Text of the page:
《Effective Go》学习笔记



var t interface{}
t = functionOfSomeType()
switch t := t.(type) {
  fmt.Printf("unexpected type %T", t)  // %T打印t的类型
  case bool:
  fmt.Printf("boolean %t\n", t)
  case int:
  fmt.Printf("integer %d\n", t)
  case *bool:
  fmt.Printf("pointer to boolean %t\n", *t)
  case *int:
  fmt.Printf("pointer to integer %d\n", *t)


Go's defer statement schedules a function call (the deferred function) to be run immediately before the function executing the defer returns. 该方法显得不同常规,但却是处理一些情况的有效方式,如无论函数怎样返回,都必须进行资源释放。



  • 数组是值。将一个数组赋值给另一个将复制其所有的元素。
  • 特别地,如果你传递一个数组给函数,它将收到此数组的一个副本,而不是一个指向它的指针。
  • 数组的尺寸是其类型的一部分。[10]int和[20]int是不同的类型。

数组是值的属性很有用,但代价昂贵; 如果你想要类似C的行为和效率,可以传递一个指向数组的指针。但这种风格并不是Go的习惯用法,切片才是。







Pointer vs. Values

The rule about pointers vs. values for receivers is that value methods can be invoked on pointers and values, but pointer methods can only be invoked on pointers. This is because pointer methods can modify the receiver; invoking them on a copy of the value would cause those modifications to be discarded.

Interface conversions and type assertions

A type assertion takes an interface value and extracts from it a value of the specified explicit type. :


for example, to extract the string we know is in the value, we could write:

str := value.(string)

But if it turns out that the value does not contain a string, the program will crash with a run-time error. To guard against that, use the "comma, ok" idiom to test, safely, whether the value is a string:

str, ok := value.(string)
if ok {
  fmt.Printf("string value is: %q\n", str)
} else {
  fmt.Printf("value is not a string\n")

if the type assertion fails, str will still exist and be of type string, but it will have the zero value, an empty string.

Interfaces and methods

Since almost anything can have methods attached, almost anything can satisfy an interface. One illustrative example is in the http package, which defines the Handler interface. Any object that implements Handler can serve HTTP requests.

type Handler interface {
  ServeHTTP(ResponseWriter, *Request)

ResponseWriter is itself an interface that provides access to the methods needed to return the response to the client. Those methods include the standard Write method, so an http.ResponseWriter can be used wherever an io.Writer can be used. Request is a struct containing a parsed representation of the request from the client.

Import for side effect

Sometimes it is useful to import a package only for its side effects, without any explicit use. For example, during its init function, the net/http/pprof package registers HTTP handlers that provide debugging information. It has an exported API, but most clients need only the handler registration and access the data through a web page. To import the package only for its side effects, rename the package to the blank identifier:

import _ "net/http/pprof"

This form of import makes clear that the package is being imported for its side effects, because there is no other possible use of the package.


Go does not provide the typical, type-driven notion of subclassing, but it does have the ability to "borrow" pieces of an implementation by embedding types within a struct or interface.

type Reader interface {
  Read(p []byte) (n int, err error)
type Writer interface {
  Write(p []byte) (n int, err error)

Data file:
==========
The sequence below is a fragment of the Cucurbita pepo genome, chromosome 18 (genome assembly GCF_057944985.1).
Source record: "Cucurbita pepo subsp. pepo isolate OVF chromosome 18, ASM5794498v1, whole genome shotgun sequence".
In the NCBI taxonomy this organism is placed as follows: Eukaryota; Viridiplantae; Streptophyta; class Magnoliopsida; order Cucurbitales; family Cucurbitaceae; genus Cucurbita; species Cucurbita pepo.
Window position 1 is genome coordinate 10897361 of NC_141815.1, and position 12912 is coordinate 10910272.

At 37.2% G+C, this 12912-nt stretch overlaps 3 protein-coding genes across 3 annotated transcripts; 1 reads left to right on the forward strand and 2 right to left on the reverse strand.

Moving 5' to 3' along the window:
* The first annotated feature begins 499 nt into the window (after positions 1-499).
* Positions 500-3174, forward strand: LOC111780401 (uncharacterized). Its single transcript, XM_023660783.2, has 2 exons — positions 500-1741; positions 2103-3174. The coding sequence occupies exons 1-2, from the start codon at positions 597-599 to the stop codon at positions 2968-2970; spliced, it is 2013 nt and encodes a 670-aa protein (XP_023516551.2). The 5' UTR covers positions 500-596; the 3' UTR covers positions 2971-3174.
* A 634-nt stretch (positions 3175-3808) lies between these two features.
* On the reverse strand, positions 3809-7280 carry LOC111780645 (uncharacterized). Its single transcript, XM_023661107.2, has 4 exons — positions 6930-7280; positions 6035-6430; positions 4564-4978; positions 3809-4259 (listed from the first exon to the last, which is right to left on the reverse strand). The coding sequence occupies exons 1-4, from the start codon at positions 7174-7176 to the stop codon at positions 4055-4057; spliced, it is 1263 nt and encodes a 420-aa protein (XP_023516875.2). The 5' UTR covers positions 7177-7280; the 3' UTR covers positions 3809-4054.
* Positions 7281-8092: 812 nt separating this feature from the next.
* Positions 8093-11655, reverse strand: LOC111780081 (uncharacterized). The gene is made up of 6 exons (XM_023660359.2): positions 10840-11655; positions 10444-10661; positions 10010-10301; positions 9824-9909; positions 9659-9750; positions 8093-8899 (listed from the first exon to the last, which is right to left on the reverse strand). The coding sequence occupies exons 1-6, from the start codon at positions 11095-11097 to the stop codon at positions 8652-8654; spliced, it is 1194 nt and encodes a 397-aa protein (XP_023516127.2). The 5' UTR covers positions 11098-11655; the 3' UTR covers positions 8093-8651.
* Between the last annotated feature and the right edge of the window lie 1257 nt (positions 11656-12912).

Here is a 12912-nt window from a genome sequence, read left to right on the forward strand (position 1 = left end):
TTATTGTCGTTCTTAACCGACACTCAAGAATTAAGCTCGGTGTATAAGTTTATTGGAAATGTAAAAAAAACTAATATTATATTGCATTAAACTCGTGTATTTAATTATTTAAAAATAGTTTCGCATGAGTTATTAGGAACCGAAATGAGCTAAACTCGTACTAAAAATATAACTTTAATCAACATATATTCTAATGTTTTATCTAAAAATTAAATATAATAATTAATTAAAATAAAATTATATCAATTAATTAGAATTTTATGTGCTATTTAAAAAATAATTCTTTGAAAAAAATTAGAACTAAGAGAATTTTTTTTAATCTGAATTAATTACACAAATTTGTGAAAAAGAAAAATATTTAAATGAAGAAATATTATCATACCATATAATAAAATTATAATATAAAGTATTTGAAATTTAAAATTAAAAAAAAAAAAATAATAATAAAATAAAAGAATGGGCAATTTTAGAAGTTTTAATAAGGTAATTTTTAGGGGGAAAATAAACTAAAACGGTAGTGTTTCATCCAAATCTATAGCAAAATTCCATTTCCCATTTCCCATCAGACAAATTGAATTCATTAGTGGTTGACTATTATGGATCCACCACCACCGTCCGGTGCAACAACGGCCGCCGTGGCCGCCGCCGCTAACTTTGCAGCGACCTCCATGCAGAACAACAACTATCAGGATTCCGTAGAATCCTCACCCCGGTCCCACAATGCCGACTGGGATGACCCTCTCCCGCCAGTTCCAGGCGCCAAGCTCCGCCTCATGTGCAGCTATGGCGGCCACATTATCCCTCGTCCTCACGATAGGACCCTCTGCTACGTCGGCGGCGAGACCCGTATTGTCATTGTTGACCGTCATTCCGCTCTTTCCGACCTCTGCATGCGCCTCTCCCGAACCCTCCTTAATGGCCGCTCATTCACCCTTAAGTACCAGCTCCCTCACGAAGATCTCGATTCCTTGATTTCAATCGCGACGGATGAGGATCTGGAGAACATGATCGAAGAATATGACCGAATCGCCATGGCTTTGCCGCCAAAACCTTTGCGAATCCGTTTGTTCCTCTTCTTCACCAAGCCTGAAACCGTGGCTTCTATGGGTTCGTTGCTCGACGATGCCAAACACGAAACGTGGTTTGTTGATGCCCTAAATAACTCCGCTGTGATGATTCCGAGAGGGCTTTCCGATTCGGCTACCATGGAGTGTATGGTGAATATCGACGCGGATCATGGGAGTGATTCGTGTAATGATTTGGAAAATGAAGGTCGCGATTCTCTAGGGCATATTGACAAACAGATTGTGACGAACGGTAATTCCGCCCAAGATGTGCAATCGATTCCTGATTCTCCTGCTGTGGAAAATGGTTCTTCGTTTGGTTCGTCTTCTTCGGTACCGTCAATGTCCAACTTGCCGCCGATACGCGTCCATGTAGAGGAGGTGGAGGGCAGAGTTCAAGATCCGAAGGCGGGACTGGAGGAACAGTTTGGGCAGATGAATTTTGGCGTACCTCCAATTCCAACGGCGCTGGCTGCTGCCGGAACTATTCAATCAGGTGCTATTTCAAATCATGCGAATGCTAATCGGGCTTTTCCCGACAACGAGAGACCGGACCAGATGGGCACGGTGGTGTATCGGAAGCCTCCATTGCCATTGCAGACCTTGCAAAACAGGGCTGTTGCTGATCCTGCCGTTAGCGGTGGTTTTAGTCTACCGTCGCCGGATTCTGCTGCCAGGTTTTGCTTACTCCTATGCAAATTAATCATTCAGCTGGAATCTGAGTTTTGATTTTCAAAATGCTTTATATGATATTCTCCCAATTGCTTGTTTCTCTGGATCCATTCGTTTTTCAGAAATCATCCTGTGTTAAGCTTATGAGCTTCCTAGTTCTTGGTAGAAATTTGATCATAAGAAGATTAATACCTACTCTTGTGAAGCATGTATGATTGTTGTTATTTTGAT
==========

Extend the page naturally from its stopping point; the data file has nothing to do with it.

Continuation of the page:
// ReadWriter is the interface that combines the Reader and Writer interfaces.
type ReadWriter interface {

Only interfaces can be embedded within interfaces.

The same basic idea applies to structs, but with more far-reaching implications.

// ReadWriter stores pointers to a Reader and a Writer
// It implements io.ReadWriter.
type ReadWriter struct {
  *Reader    // *bufio.Reader
  *Writer    // *bufio.Writer

There's an important way in which embedding differs from subclassing. When we embed a type, the methods of that type become methods of the outer type, but when they are invoked the receiver of the method is the inner type, not the outer one.

Embedding types introduces the problem of name conflicts but the rules to resolve them are simple. First, a field or method X hides any other item X in a more deeply nested part of the type. If log.Logger contained a field or method called Command, the Command field of Job would dominate it.

Second, if the same name appears at the same nesting level, it is usually an error; it would be erroneous to embed log.Logger if the Job struct contained another field or method called Logger. However, if the duplicate name is never mentioned in the program outside the type definition, it is OK.


Share by communicating

Go encourages a different approach in which shared values are passed around on channels and, in fact, never actively shared by separate threads of execution. Only one goroutine has access to the value at any given time. Data races cannot occur, by design. To encourage this way of thinking we have reduced it to a slogan:

Do not communicate by sharing memory; instead, share memory by communicating.


A goroutine has a simple model: it is a function executing concurrently with other goroutines in the same address space.

Goroutines are multiplexed onto multiple OS threads so if one should block, such as while waiting for I/O, others continue to run.

A function literal can be handy in a goroutine invocation.

func Announce(message string, delay time.Duration) {
  go func() {
  }()  // Note the parentheses - must call the function.

In Go, function literals are closures: the implementation makes sure the variables referred to by the function survive as long as they are active.